Saturday, March 03, 2007

Ouisie's Table and the Venison Chicken Fried Steak

Ouisie’s Table is an upscale restaurant on San Felipe in River Oaks.

It reminds me of the Republican Party in four respects. First, the crowd is well dressed, somewhat aging, and drives mostly Mercedes. Like most Republicans, you would never call these people “hip.”

Second, the atmosphere is country club. Tables have white tablecloths. Service is impeccable. And on weekends you can hear a duo that plays cool jazz – a conservative form of the music that emerged in the 1950s from mostly white musicians.

Third, the food is more traditional than progressive. You won’t find any creative foams or unusual amuse bouche offerings. Instead you will find dishes that are more “conservative populist” -- dishes like veal picatta, prime rib eye, and fried snapper.

Finally, like the modern Republican Party, the focus of the food seems to be Southern. Ouisie’s offers Southern dishes such as fried oysters, crab cakes, lump crab with sliced tomatoes, roasted quail with apple smoked bacon, and most famously, the chicken fried steak.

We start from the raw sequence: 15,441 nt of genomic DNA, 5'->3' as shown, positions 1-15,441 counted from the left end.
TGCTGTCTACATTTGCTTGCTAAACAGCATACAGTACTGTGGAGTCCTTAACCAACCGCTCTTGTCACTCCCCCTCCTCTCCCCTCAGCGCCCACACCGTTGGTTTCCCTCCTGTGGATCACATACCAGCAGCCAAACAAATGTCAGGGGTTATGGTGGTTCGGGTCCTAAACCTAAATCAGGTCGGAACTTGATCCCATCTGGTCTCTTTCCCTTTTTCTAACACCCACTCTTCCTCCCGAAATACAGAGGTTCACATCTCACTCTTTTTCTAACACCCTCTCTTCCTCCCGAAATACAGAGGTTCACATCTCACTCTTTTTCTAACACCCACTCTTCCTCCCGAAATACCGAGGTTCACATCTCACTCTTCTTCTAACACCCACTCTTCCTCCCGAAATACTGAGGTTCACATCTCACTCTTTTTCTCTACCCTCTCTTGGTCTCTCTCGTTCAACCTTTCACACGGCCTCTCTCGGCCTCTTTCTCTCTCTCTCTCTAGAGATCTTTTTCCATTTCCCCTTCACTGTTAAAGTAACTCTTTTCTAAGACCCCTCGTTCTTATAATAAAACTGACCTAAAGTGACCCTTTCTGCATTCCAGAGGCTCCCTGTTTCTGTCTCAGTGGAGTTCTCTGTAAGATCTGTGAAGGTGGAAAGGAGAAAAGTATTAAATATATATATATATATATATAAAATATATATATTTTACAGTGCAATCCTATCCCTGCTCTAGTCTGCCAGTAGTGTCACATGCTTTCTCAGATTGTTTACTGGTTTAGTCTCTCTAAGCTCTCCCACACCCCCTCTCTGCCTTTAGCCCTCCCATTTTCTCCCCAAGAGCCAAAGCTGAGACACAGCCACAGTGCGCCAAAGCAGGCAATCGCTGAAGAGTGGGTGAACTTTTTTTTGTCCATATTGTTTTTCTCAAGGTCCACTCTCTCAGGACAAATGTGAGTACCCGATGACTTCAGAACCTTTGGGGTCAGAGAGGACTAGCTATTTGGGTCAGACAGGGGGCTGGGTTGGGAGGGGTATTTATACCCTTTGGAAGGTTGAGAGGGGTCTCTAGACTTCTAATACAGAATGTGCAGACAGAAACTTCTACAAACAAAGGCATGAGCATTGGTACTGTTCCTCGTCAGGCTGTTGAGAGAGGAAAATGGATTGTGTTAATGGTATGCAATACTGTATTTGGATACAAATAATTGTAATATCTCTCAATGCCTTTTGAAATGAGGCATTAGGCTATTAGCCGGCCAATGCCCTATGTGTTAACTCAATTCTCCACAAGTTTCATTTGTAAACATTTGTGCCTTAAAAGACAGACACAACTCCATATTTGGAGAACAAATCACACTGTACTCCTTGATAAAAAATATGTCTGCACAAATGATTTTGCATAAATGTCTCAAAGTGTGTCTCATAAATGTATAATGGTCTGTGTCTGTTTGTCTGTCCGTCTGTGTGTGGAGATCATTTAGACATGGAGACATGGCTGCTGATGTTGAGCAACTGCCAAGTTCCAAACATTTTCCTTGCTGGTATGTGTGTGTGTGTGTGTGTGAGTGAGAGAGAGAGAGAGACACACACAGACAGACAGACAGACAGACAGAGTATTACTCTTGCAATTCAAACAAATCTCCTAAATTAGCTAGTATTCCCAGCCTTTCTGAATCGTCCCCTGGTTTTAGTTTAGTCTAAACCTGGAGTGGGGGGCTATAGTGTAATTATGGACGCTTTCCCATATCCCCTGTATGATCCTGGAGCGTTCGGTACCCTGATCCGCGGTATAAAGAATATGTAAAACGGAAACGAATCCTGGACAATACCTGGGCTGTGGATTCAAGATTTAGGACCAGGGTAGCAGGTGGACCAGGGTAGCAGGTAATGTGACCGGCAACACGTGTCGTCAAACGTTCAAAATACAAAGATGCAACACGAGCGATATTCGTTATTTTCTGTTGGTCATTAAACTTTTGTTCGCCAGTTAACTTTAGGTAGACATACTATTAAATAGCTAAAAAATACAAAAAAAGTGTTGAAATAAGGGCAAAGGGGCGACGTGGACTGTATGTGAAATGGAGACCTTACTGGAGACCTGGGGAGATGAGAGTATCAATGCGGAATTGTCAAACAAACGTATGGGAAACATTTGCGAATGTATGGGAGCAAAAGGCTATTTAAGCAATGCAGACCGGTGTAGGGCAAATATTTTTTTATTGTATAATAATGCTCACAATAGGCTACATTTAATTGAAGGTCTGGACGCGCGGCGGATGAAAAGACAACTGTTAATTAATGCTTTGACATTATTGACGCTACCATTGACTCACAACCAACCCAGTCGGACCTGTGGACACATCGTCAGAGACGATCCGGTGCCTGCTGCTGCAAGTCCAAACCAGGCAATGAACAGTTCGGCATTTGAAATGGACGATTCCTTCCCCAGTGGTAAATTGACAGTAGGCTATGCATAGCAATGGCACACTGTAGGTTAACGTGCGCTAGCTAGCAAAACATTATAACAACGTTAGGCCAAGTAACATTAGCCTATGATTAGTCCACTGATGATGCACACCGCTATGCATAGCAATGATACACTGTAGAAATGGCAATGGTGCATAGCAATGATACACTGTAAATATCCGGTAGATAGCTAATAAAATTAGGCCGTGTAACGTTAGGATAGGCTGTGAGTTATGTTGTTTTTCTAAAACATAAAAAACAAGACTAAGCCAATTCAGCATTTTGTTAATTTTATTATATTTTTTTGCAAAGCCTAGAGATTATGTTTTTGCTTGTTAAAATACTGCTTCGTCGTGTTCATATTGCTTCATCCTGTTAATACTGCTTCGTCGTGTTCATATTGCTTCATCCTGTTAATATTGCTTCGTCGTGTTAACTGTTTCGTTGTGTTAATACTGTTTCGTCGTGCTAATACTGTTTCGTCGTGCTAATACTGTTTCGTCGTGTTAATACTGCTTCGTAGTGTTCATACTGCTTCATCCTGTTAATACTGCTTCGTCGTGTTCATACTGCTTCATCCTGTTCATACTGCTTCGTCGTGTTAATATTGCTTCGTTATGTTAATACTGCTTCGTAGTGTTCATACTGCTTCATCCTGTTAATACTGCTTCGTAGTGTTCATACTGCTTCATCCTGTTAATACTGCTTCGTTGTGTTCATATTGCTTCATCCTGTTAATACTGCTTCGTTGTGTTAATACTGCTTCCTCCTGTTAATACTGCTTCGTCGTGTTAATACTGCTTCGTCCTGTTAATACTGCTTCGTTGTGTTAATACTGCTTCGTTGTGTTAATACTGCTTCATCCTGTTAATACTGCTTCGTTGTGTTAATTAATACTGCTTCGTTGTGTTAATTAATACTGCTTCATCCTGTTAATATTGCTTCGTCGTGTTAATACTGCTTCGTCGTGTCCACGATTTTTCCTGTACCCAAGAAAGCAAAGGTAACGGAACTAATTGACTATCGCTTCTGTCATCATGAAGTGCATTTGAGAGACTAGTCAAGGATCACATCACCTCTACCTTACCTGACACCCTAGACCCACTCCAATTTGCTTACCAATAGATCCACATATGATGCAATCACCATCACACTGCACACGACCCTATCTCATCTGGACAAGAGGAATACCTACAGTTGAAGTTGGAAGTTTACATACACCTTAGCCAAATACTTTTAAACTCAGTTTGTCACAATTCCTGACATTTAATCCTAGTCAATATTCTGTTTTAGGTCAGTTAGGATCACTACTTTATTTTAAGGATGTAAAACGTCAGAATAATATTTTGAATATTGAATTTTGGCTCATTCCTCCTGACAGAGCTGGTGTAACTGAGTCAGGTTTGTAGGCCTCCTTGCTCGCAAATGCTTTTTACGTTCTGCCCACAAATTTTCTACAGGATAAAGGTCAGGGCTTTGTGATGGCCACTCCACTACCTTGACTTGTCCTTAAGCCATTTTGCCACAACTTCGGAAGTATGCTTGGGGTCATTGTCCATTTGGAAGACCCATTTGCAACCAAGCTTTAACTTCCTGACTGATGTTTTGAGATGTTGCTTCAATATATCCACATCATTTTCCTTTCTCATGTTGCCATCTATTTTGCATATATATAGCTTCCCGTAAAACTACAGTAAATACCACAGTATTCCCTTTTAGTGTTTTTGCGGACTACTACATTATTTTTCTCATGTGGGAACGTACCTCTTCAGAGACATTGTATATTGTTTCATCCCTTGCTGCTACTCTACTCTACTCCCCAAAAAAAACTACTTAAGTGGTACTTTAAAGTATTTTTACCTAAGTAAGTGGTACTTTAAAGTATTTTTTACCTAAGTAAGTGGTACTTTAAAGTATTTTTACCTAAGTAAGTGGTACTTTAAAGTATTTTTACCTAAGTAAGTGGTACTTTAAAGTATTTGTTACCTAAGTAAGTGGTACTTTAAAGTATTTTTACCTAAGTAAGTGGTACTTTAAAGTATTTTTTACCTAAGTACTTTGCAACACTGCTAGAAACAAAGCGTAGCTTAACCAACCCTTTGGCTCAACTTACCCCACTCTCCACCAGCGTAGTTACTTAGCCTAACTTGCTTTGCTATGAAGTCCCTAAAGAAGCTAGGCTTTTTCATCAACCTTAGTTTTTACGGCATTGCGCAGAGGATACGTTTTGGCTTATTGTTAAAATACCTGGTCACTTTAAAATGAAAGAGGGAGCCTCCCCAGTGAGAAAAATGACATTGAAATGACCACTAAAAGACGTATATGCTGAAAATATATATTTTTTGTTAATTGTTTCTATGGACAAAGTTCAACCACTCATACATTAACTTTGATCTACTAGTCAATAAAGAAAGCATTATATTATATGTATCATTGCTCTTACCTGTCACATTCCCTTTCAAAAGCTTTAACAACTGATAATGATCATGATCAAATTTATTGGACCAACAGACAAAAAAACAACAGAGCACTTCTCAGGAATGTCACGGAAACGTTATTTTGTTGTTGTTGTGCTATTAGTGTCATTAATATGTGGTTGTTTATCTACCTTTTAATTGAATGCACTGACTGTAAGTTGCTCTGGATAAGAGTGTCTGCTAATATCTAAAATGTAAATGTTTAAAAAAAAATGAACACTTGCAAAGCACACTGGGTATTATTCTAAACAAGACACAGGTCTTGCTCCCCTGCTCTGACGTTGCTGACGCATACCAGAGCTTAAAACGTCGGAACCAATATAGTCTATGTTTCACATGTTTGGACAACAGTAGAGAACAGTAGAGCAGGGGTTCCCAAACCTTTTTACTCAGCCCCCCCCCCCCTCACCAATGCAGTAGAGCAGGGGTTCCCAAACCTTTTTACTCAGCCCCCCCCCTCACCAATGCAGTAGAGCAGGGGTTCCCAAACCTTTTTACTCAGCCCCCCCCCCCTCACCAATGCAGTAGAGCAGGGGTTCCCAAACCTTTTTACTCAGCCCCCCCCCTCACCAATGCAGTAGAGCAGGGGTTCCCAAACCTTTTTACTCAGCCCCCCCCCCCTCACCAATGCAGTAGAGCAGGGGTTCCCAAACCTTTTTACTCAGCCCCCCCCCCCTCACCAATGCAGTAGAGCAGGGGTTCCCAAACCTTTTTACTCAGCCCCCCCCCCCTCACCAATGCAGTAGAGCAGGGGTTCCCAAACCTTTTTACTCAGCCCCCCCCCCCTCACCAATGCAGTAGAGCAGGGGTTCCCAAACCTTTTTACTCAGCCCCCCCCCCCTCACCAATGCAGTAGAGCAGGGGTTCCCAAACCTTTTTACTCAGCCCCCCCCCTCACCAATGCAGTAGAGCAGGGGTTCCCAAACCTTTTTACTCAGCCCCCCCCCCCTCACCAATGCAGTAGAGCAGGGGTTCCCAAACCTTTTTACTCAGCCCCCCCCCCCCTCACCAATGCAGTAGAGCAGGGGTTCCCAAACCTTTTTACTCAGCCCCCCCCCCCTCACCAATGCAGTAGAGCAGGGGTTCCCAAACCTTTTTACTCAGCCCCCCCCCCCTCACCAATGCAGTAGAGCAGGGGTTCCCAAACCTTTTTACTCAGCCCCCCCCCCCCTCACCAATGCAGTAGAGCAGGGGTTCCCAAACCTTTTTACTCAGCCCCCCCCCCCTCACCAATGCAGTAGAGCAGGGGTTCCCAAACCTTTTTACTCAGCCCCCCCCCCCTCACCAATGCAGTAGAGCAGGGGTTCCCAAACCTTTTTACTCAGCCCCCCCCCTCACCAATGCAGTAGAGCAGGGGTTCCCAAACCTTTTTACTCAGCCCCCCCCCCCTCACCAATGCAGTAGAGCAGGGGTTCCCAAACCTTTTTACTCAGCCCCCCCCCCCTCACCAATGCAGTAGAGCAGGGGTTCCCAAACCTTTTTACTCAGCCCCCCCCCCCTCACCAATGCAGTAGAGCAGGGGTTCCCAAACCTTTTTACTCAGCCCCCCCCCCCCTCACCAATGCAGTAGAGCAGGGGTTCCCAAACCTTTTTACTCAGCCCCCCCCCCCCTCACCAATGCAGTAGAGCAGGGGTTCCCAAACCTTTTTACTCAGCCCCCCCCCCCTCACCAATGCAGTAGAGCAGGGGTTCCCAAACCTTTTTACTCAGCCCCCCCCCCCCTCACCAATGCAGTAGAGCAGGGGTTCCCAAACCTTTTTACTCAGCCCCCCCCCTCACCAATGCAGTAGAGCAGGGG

Perhaps because I prefer my jazz and food a little more on the progressive side, I am not completely at home at Ouisie’s. But I like it just fine. After a few visits, I finally got the courage to order the famous chicken fried steak. Or more precisely, I ordered a variation on the dish – the chicken fried venison steak.

The fame of Ouisie's CFS was cemented in 2001, when Robb Walsh wrote one of the best columns ever about Texas food called “Chicken-Fried Honor." In it, he defended the CFS from critics. And he pronounced that “Ouisie’s Table serves a world-class chicken-fried steak – without a doubt, one of the best in Texas.”

Ever since Robb’s endorsement, I have wanted to try Ouisie’s CFS. But then last weekend, when I finally went to try it, I saw the more exotic venison variation. This is how Ouisie’s menu describes it:

“Back strap of Axis prepared the way the chuck wagon cooks fixed ‘em when out on the trail or for the Boss back at the ranch house. Pounded out pieces of venison were dipped in seasoned flour and skillet-fried over a camp fire. Tonight we bring it into our kitchen to pan-fry some beautiful Axis back strap medallions ‘til crispy and serving ‘em with, a mess of greens, wild Rice Risotto with butternut Squash, mushrooms and Lucy’s Corn Pudding. Cream Biscuits will be served to round this out along with extra gravy on the side.”

With that description, I had no choice but to order it.

If you read my posts about dumplings, you might guess my criteria for a perfect CFS: a marriage of (1) tender, thin meat with (2) a crispy, flavorful crust, plus (3) cream gravy that complements, but does not overwhelm, the flavor of the meat.